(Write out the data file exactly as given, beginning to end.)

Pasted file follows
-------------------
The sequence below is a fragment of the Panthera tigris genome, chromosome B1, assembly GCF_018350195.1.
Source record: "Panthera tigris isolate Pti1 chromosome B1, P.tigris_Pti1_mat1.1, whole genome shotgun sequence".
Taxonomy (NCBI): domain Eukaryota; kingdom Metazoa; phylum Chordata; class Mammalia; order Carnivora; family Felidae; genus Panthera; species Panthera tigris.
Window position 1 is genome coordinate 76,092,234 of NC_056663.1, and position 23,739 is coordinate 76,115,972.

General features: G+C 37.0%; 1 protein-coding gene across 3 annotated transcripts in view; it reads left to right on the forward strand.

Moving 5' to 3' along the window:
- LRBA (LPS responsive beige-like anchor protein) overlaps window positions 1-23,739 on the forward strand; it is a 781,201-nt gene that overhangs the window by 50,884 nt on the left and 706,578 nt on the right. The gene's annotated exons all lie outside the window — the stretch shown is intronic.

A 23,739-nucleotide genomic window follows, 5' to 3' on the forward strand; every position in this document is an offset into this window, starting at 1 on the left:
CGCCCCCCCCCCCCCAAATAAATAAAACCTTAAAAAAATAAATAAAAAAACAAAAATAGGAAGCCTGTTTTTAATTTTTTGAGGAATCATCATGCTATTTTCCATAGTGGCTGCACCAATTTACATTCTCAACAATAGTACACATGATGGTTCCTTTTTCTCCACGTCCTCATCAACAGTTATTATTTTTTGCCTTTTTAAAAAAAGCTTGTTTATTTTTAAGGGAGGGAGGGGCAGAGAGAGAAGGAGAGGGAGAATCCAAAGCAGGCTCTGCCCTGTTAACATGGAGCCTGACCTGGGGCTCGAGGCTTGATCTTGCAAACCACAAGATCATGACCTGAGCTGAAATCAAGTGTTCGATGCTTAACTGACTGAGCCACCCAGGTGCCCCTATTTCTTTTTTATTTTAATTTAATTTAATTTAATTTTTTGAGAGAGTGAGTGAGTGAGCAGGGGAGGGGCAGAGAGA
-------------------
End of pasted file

The sequence below is a fragment of the Panthera tigris genome, chromosome B1, assembly GCF_018350195.1.
Source record: "Panthera tigris isolate Pti1 chromosome B1, P.tigris_Pti1_mat1.1, whole genome shotgun sequence".
Taxonomy (NCBI): domain Eukaryota; kingdom Metazoa; phylum Chordata; class Mammalia; order Carnivora; family Felidae; genus Panthera; species Panthera tigris.
Window position 1 is genome coordinate 76,092,234 of NC_056663.1, and position 23,739 is coordinate 76,115,972.

General features: G+C 37.0%; 1 protein-coding gene across 3 annotated transcripts in view; it reads left to right on the forward strand.

Moving 5' to 3' along the window:
- LRBA (LPS responsive beige-like anchor protein) overlaps window positions 1-23,739 on the forward strand; it is a 781,201-nt gene that overhangs the window by 50,884 nt on the left and 706,578 nt on the right. The gene's annotated exons all lie outside the window — the stretch shown is intronic.

A 23,739-nucleotide genomic window follows, 5' to 3' on the forward strand; every position in this document is an offset into this window, starting at 1 on the left:
CGCCCCCCCCCCCCCAAATAAATAAAACCTTAAAAAAATAAATAAAAAAACAAAAATAGGAAGCCTGTTTTTAATTTTTTGAGGAATCATCATGCTATTTTCCATAGTGGCTGCACCAATTTACATTCTCAACAATAGTACACATGATGGTTCCTTTTTCTCCACGTCCTCATCAACAGTTATTATTTTTTGCCTTTTTAAAAAAAGCTTGTTTATTTTTAAGGGAGGGAGGGGCAGAGAGAGAAGGAGAGGGAGAATCCAAAGCAGGCTCTGCCCTGTTAACATGGAGCCTGACCTGGGGCTCGAGGCTTGATCTTGCAAACCACAAGATCATGACCTGAGCTGAAATCAAGTGTTCGATGCTTAACTGACTGAGCCACCCAGGTGCCCCTATTTCTTTTTTATTTTAATTTAATTTAATTTAATTTTTTGAGAGAGTGAGTGAGTGAGCAGGGGAGGGGCAGAGAGA